Senate GOP has reason and right to question SCOTUS nominee Jackson on child porn sentencing issue

Democrats and their media allies appear to have forgotten the utter hell they put Supreme Court Justice Brett Kavanaugh through just a few years ago and are now crying foul at pointed questions and concerns some Republicans have raised about Judge Ketanji Brown Jackson, President Joe Biden’s nominee to replace retiring Supreme Court Justice Stephen Breyer.

Those questions and concerns have to do with rulings and writings from Judge Jackson that seemingly display a rather lenient attitude toward individuals convicted of child pornography crimes, and the GOP has every reason and right to raise that legitimate issue, the Washington Examiner reported.

Despite the left’s outcry, Senate Republicans on the Judiciary Committee — in this particular case, led by Sen. Josh Hawley (R-MO) — can and should demand answers from Jackson as to why she appears to have consistently delivered shockingly light prison sentences for convicted child porn offenders.

This seems problematic and needs to be addressed

The issue regarding Judge Jackson and child porn cases was first raised last week in a thread of tweets from Sen. Hawley that showed how Jackson, in law school and on the U.S. Sentencing Commission, had argued against punitive mandatory-minimum sentences for child porn convicts.

The senator also showed how Jackson, as a federal judge, had consistently imposed sentences that were well below federal sentencing guidelines — which she herself helped establish — as well as the minimum recommendations of federal prosecutors.

In an op-ed for Fox News on Monday, Hawley expanded upon his prior tweet thread and reiterated his real concern for Jackson’s apparent attitude of leniency toward sex offenders who prey upon children and argued that her revealed stance was well outside the desires of a vast majority of the American people, which is to prosecute and sentence such individuals to the “fullest extent of the law.”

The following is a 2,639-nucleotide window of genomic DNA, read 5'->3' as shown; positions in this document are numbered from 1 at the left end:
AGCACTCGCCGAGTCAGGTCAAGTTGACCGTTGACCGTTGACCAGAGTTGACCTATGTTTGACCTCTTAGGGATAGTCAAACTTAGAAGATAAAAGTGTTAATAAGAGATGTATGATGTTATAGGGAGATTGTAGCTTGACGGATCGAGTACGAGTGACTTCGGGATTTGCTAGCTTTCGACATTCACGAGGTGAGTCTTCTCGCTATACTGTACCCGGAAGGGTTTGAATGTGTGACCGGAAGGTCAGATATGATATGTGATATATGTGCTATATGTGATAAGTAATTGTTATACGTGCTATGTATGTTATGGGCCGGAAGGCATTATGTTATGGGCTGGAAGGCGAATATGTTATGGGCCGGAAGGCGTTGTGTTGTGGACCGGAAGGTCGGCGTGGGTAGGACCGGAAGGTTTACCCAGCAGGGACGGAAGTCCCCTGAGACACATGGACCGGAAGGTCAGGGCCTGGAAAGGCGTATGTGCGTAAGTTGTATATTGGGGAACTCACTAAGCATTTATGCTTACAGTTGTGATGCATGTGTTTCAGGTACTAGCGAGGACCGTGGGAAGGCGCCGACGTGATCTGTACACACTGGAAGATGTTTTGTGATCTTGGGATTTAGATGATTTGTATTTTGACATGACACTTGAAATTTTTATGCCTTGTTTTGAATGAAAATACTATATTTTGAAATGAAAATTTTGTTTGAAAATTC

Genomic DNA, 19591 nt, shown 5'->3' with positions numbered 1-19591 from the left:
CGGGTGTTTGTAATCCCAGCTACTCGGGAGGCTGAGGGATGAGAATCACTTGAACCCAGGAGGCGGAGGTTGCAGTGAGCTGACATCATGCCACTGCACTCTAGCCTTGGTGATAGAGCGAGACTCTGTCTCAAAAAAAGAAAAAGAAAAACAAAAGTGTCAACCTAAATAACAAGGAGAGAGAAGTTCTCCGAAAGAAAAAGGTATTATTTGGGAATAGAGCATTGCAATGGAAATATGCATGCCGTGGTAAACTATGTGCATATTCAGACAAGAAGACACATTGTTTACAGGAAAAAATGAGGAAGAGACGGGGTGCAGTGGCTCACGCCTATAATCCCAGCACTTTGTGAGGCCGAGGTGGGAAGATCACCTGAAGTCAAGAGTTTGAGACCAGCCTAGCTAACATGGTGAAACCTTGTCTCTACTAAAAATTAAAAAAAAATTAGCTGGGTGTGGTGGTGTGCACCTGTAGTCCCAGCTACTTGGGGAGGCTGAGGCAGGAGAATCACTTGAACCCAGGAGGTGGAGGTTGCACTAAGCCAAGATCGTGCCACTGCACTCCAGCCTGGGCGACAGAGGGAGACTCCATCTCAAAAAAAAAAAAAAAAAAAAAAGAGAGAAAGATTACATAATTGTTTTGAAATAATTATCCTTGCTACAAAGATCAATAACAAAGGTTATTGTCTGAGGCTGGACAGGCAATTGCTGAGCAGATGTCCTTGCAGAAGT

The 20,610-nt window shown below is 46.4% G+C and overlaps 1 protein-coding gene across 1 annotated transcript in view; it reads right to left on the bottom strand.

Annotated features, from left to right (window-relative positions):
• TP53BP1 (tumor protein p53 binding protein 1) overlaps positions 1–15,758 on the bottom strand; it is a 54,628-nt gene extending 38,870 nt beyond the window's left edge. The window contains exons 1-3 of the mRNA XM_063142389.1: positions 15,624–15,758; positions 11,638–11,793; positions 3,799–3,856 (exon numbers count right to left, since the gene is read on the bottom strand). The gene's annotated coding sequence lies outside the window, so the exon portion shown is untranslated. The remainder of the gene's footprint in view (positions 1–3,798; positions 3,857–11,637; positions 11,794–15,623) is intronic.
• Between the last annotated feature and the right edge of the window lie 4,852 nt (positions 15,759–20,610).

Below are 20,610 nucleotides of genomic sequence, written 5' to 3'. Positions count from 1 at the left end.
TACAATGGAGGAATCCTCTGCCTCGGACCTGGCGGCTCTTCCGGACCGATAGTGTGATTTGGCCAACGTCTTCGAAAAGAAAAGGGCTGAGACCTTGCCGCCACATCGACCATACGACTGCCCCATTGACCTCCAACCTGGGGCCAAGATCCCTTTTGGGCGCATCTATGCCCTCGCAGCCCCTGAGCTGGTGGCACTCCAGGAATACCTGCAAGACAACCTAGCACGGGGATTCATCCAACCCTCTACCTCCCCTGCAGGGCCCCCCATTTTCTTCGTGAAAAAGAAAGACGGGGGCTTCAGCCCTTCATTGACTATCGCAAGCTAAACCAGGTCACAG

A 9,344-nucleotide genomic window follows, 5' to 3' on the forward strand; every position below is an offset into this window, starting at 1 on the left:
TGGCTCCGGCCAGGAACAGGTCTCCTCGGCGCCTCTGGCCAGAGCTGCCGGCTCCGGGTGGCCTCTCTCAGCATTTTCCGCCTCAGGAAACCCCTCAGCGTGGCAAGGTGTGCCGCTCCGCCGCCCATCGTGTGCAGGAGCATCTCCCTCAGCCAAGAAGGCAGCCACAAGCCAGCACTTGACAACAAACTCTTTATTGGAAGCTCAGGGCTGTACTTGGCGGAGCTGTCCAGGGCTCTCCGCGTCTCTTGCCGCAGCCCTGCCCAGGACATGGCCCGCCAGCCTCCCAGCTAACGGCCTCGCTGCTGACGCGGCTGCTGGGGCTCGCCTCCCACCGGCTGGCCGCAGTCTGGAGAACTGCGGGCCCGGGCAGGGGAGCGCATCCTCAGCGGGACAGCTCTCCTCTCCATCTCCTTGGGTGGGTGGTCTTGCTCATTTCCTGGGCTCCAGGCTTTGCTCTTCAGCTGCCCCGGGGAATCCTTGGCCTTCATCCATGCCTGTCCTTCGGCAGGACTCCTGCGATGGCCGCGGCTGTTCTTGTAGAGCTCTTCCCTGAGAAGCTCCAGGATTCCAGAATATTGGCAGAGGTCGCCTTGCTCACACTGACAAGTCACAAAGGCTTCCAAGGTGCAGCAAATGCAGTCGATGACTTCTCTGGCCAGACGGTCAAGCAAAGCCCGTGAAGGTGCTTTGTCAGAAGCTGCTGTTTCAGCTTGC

Legitimate issue hasn’t been “debunked”

As noted, many Democrats and media pundits have decried Sen. Hawley for daring to question Biden’s nominee about anything, really, and have repeatedly insisted that the issue he has raised has been “debunked” or discredited — which is simply not the case, according to a separate report from the Washington Examiner.

In fact, there actually isn’t anything here that even could be “debunked,” as all Hawley has done is highlight Judge Jackson’s imposed sentences in specific cases and prior legal writings from before she became a federal judge.

And, more to the point, what better setting than a Senate confirmation hearing to raise the subject and provide Jackson an opportunity to try to explain her position on the issue in response to Republican queries?

“Judge Jackson is entitled to her opinion that the child pornography mandatory minimum sentences are unjustly too high,” the Examiner wrote, making it clear that it didn’t agree with her stance. “A Supreme Court nomination hearing is a perfect venue to air these views, and we look forward to the debate.”

Biden WH stands by nominee

For what it is worth, President Biden’s White House has stood solidly in supportive defense of its nominee, and press secretary Jen Psaki even asserted during Monday’s press briefing the prevailing belief that at least a few Republican senators will ultimately vote in a bipartisan fashion to confirm Jackson to the Supreme Court.

“Well, without being able to get into the minds of a range of Republican members, our view is that given she has been confirmed three times with bipartisan support, that she has extensive experience, that she has ruled in favor of Democrats and Republicans under leaders of both parties, that she certainly deserves that. But we will see what the outcome ends up being,” Psaki told reporters.